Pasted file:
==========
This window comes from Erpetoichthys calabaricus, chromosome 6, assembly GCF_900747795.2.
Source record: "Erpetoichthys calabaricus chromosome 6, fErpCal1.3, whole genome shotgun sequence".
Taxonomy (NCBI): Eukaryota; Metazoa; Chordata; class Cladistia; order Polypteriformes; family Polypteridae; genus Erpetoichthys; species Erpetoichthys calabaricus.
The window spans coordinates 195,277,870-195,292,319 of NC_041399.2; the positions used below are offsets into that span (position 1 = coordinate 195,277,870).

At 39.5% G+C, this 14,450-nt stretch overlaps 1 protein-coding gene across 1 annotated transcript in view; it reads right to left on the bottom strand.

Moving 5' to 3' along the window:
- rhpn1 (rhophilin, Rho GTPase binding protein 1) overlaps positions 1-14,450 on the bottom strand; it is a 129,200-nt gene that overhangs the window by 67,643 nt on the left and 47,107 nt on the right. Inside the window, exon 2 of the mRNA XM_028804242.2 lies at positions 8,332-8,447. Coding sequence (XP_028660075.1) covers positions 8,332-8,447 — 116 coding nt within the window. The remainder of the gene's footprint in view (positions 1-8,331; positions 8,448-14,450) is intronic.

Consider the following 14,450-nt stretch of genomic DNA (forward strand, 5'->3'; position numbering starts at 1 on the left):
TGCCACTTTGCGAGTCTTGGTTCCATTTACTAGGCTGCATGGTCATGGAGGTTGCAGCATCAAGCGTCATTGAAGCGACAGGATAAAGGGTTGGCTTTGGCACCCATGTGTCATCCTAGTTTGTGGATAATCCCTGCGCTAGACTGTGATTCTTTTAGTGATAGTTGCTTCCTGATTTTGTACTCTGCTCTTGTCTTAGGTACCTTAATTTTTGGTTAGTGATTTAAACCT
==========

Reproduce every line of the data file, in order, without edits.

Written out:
This window comes from Erpetoichthys calabaricus, chromosome 6, assembly GCF_900747795.2.
Source record: "Erpetoichthys calabaricus chromosome 6, fErpCal1.3, whole genome shotgun sequence".
Taxonomy (NCBI): Eukaryota; Metazoa; Chordata; class Cladistia; order Polypteriformes; family Polypteridae; genus Erpetoichthys; species Erpetoichthys calabaricus.
The window spans coordinates 195,277,870-195,292,319 of NC_041399.2; the positions used below are offsets into that span (position 1 = coordinate 195,277,870).

At 39.5% G+C, this 14,450-nt stretch overlaps 1 protein-coding gene across 1 annotated transcript in view; it reads right to left on the bottom strand.

Moving 5' to 3' along the window:
- rhpn1 (rhophilin, Rho GTPase binding protein 1) overlaps positions 1-14,450 on the bottom strand; it is a 129,200-nt gene that overhangs the window by 67,643 nt on the left and 47,107 nt on the right. Inside the window, exon 2 of the mRNA XM_028804242.2 lies at positions 8,332-8,447. Coding sequence (XP_028660075.1) covers positions 8,332-8,447 — 116 coding nt within the window. The remainder of the gene's footprint in view (positions 1-8,331; positions 8,448-14,450) is intronic.

Consider the following 14,450-nt stretch of genomic DNA (forward strand, 5'->3'; position numbering starts at 1 on the left):
TGCCACTTTGCGAGTCTTGGTTCCATTTACTAGGCTGCATGGTCATGGAGGTTGCAGCATCAAGCGTCATTGAAGCGACAGGATAAAGGGTTGGCTTTGGCACCCATGTGTCATCCTAGTTTGTGGATAATCCCTGCGCTAGACTGTGATTCTTTTAGTGATAGTTGCTTCCTGATTTTGTACTCTGCTCTTGTCTTAGGTACCTTAATTTTTGGTTAGTGATTTAAACCT